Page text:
Now most terminals are served by a train system, or via a walkway. But Concourse D is still accessed via the bus, and that’s where we were set to fly out. It was just me and my kids for the flight home; my wife had returned a week earlier. We arrived at the main terminal about 90 minutes before departure. After clearing security, we were headed for the bus to Concourse D when I happened to check a departure sign…and discovered that our flight was delayed for 50 minutes. Ugh.
The Concourse D building at Dulles isn’t one of the nicest places to wait, especially with kids (it can be noisy and hard to find space to relax). But I didn’t really want to head back through security either. Standing there near the entrance to the shuttle busses, I spotted a sign for “Z gates,” which I’d never heard of before. So we headed down that way, just to see if we could find somewhere quiet to pass the time before boarding the shuttle bus.
What we found was a wonderful, nearly deserted oasis of peace and quiet right in the heart of Dulles.
Last winter, our family decided we’d head to Washington, DC for our summer vacation. With our kids being 11 and eight, we figured they’d be old enough to appreciate some of the history and sites in the area. One thing I remembered from my youth was a White House tour, and I thought it’d be fun to take our kids on the same tour.
Needless to say, things have changed quite a bit since I toured many decades ago. I don’t recall the setup details from my youth (as my parents handled that), but I assume security was somewhat less stringent.
For those interested in possibly taking a tour themselves, here’s how it worked for us…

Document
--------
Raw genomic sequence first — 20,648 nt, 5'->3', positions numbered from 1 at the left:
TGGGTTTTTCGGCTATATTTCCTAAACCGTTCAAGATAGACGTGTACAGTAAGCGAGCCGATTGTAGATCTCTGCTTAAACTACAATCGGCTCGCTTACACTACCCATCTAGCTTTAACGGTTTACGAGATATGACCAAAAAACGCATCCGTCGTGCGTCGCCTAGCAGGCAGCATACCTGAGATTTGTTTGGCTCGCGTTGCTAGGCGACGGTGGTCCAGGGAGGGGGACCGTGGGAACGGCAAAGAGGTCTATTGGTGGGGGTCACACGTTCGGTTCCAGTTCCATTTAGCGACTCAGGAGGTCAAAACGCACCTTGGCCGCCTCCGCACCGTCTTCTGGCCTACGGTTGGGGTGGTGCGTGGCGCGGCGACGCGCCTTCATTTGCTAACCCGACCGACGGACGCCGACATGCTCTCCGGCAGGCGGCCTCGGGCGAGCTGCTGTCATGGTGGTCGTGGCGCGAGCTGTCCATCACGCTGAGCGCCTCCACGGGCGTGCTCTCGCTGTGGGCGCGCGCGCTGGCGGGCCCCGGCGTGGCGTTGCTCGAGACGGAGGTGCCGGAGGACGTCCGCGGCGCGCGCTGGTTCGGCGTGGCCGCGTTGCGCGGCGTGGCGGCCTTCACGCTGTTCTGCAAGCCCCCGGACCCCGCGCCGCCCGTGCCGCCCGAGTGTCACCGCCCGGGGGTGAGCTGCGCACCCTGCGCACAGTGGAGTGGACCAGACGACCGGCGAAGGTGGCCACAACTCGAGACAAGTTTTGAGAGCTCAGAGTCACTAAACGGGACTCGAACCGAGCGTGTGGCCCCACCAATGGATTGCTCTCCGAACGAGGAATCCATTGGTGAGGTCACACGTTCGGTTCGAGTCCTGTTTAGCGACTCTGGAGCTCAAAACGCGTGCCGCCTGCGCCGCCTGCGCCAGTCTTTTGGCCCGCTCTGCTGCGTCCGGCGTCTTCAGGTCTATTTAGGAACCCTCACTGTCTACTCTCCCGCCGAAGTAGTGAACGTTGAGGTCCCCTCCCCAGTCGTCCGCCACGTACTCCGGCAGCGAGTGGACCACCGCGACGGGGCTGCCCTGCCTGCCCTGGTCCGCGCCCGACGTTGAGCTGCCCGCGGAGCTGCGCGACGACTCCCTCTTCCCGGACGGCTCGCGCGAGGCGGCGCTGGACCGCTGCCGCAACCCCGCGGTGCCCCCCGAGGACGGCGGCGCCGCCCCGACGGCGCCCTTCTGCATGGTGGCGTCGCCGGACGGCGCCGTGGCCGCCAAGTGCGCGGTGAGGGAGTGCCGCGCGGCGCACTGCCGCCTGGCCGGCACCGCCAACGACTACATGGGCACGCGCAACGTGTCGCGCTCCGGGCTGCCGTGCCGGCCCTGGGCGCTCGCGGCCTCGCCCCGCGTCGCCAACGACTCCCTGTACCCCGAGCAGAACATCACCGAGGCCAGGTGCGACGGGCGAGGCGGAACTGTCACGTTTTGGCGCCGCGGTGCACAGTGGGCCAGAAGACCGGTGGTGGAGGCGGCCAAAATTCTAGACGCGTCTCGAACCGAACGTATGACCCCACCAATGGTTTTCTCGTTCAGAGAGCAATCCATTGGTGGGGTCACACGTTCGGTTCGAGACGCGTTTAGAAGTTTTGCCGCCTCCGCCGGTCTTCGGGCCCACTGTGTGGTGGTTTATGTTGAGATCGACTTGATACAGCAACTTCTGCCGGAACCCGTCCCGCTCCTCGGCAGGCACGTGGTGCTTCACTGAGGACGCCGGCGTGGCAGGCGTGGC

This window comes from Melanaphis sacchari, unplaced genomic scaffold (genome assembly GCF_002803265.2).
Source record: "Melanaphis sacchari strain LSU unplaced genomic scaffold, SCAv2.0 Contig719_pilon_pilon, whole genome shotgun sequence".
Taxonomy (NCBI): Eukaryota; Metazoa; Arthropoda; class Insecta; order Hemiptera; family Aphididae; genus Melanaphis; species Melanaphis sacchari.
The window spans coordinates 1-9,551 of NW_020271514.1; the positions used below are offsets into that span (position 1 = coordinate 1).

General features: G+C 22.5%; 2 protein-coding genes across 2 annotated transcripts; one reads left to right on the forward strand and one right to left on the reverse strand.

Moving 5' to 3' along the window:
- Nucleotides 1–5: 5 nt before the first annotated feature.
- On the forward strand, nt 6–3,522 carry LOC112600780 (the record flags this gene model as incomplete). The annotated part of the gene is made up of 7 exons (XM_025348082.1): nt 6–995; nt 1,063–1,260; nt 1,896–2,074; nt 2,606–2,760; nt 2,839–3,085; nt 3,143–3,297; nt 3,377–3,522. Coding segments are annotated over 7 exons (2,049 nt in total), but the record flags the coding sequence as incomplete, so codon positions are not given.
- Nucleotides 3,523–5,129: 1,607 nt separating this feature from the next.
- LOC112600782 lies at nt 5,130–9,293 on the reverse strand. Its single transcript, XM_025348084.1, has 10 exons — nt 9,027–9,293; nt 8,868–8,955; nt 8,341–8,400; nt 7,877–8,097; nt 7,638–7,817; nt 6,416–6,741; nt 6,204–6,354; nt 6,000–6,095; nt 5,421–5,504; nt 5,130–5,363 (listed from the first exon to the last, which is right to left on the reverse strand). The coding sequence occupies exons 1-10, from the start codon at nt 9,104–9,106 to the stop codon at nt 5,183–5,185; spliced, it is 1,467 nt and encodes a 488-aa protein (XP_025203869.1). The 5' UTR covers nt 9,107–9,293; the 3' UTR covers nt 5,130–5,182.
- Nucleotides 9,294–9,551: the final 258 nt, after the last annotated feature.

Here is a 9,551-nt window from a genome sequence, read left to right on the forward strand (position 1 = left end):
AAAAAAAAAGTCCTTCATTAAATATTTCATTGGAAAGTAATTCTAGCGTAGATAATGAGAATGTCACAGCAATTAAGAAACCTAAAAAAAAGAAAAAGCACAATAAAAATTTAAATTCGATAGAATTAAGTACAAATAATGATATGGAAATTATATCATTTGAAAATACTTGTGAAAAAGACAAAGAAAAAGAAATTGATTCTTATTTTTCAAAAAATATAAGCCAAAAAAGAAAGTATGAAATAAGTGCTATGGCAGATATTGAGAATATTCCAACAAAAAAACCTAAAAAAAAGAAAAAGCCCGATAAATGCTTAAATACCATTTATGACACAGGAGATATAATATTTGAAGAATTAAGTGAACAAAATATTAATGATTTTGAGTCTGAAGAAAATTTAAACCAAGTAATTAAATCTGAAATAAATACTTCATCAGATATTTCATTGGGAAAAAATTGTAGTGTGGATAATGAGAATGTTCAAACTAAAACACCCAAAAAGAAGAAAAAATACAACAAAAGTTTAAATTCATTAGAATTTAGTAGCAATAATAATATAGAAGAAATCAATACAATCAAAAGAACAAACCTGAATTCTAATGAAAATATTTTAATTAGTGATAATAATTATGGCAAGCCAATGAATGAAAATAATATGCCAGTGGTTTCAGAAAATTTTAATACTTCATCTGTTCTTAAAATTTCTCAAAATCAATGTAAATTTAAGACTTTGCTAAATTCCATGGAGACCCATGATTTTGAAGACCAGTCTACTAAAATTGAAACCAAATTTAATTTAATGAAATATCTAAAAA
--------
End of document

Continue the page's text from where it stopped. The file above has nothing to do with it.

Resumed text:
Last week, we took the kids to a family reunion in Destin, Florida. For those who’ve never been (as I hadn’t prior to last week), here are some observations from my experiences.
Highway 98, the main arterial road that runs up and down the peninsula, is seemingly always crowded. This is especially true on Saturday and Sunday. We sent some folks on a grocery run to a Sam’s Club when we arrived on Saturday. It was 16 miles away, and it took them nearly an hour to get there. The rental office was five miles from the bridge where we crossed to the peninsula, and it took nearly 20 minutes to cover that distance.
The sand (at least on Crystal Beach, which is where we stayed) is simply astonishing. Pure white and very soft, with nary a hard shell to poke you in the foot.
The water temp near the surface was 80F+, and very pleasant. Waves are generally small, but large enough for the kids to enjoy some boogie boarding. We went scuba diving one day (though Destin isn’t the greatest of dive destinations), doing two relatively short dives (as they were somewhat deep). One decent picture at right.
The water temp was about 73F to 77F at 60 to 85 feet; we wore 3mm wet suits, which kept us warm enough for the two dives.